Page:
LIFE AND TIMES is a co-production of Nature Theater of Oklahoma and Burgtheater Wien. Episode 1 was created in co-production with Internationales Sommerfestival Hamburg, Kaaitheater Brussel, Théâtre de la Ville Paris, Internationale Keuze Festival Rotterdamse Schouwburg, and the Wexner Center for the Arts at The Ohio State University. Episode 2 was created in co-production with Kampnagel Hamburg, le Festival d'Avignon, Théâtre de la Ville Paris, Kaaitheater Brussel, and Rosas. Episodes 3 & 4 were created in co-production with Internationales Sommerfestival Hamburg, Kaaitheater Brussel, Internationale Keuze Festival Rotterdamse Schouwburg, and Künstlerhaus Mousonturm Frankfurt am Main GmbH. Funding support for Episode 1 provided by the MAP Fund, a program of Creative Capital, supported by the Rockefeller Foundation. Funding support for Episode 2 provided by and the New England Foundation for the Arts' National Theater Pilot, with lead funding from the Andrew W. Mellon Foundation.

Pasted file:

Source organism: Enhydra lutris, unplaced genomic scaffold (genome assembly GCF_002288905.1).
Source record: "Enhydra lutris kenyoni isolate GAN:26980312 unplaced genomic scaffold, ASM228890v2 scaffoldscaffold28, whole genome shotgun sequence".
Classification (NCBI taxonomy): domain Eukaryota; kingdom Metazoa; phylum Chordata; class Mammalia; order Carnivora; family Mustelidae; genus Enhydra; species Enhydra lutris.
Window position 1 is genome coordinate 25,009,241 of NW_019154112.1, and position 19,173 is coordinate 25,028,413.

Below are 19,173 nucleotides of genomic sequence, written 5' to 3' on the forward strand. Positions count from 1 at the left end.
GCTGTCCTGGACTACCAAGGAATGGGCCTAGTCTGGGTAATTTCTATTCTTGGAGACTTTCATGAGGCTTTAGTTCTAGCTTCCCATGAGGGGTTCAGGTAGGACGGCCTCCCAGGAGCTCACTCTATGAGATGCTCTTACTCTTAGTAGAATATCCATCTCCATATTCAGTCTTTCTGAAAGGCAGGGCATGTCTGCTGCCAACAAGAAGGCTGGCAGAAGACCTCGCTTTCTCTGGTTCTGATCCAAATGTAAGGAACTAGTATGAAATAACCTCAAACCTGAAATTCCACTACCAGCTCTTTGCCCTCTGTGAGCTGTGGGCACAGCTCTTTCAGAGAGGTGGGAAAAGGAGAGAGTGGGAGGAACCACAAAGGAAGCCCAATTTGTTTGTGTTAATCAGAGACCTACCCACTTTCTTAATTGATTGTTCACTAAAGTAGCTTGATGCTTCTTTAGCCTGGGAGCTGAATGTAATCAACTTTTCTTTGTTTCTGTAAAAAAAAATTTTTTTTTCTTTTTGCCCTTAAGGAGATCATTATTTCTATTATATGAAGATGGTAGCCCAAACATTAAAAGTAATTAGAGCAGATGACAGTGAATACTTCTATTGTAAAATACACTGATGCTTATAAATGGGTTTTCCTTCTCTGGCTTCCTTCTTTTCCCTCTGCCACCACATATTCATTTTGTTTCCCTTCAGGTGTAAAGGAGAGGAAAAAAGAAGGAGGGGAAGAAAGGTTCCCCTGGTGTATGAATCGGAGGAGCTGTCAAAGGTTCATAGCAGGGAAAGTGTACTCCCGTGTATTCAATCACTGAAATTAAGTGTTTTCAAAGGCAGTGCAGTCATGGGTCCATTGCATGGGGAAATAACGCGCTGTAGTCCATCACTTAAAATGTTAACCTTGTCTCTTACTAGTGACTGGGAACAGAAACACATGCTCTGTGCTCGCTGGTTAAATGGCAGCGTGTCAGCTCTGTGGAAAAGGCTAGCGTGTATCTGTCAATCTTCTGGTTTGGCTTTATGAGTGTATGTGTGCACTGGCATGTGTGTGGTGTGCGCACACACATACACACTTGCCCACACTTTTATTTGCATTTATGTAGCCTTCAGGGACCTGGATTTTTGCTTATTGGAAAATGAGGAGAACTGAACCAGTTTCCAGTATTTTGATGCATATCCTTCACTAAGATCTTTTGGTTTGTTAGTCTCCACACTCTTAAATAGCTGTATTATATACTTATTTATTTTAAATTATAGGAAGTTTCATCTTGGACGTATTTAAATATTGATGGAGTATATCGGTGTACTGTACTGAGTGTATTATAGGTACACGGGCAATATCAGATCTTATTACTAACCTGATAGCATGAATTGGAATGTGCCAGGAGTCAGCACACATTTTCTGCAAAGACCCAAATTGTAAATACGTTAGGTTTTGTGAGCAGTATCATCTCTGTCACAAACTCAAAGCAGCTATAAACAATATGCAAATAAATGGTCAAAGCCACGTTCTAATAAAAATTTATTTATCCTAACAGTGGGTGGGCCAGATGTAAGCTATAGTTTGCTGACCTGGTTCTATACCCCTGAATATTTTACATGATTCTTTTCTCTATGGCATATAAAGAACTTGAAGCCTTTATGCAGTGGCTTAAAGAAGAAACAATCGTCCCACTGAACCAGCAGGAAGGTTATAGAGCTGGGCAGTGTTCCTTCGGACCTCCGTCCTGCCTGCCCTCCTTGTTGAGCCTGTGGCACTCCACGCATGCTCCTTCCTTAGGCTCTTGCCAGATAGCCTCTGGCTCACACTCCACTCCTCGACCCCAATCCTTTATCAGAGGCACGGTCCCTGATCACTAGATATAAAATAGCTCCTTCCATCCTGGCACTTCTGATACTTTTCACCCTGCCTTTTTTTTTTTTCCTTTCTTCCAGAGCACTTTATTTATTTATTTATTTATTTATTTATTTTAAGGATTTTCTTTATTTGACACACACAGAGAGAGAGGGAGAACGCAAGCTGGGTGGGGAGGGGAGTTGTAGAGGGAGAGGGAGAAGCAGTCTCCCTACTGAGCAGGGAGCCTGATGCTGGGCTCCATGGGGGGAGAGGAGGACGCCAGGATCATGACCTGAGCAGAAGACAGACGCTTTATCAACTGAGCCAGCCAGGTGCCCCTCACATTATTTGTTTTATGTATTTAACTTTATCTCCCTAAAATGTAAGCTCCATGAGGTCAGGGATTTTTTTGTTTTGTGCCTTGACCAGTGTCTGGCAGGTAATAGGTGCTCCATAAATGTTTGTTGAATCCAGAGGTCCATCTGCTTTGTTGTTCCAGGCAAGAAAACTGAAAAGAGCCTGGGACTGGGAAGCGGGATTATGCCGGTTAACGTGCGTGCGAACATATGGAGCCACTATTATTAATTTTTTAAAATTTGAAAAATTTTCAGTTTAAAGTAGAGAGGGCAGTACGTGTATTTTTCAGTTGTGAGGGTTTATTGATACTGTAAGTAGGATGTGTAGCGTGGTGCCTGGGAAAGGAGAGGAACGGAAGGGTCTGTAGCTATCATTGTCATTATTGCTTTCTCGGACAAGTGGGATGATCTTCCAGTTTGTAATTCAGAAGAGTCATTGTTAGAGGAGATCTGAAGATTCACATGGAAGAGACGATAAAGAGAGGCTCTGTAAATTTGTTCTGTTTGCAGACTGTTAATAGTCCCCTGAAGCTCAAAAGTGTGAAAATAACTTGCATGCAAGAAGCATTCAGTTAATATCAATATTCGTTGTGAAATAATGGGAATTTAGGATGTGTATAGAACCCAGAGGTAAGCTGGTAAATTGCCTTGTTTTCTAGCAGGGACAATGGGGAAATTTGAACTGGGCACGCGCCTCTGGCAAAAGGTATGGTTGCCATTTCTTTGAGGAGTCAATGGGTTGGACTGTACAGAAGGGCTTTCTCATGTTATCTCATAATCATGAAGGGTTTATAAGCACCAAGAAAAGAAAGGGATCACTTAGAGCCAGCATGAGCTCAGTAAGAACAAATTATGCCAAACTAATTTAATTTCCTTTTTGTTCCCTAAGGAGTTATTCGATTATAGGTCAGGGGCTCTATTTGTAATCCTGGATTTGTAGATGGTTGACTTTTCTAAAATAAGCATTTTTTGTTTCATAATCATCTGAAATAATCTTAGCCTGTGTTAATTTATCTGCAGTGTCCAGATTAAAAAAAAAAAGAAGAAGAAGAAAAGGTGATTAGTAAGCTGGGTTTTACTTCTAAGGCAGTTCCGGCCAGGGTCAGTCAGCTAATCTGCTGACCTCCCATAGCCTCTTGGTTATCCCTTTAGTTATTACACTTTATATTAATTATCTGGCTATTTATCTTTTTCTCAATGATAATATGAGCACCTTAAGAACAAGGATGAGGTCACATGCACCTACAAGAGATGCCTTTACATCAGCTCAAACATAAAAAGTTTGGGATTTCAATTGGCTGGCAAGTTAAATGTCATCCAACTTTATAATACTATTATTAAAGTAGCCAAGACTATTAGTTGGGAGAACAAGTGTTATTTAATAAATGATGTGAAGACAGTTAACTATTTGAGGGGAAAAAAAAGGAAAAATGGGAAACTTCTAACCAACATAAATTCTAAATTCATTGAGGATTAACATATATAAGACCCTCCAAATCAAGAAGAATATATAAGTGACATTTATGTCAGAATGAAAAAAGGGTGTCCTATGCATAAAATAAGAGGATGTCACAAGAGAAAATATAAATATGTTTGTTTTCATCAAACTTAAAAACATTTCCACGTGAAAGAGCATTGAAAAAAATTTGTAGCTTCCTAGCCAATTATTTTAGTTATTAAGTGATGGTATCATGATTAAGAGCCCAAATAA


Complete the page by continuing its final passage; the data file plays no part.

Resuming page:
NATURE THEATER OF OKLAHOMA is an OBIE-winning New York art and performance group under the direction of Pavol Liska and Kelly Copper. Since Poetics: a ballet brut, the company's first dance piece created as an ensemble, Nature Theater of Oklahoma has been devoted to making "the work we don't know how to make, putting ourselves in impossible situations, and working from out of our own ignorance and unease. We strive to create an unsettling live situation that demands total presence from everyone in the room. We use the ready-made material around us, found space, overheard speech, and observed gesture, and through extreme formal manipulation, and superhuman effort, we affect in our work a shift in the perception of everyday reality that extends beyond the site of performance and into the world in which we live." Nature Theater of Oklahoma's work has been seen in 23 countries and 46 cities around the world. They are the 2010 recipients of the Foundation for Contemporary Arts Award and the 2012 Ambassador's Award for Cultural Diplomacy from the U.S. Embassy in Vienna. For more information, visit www.oktheater.org.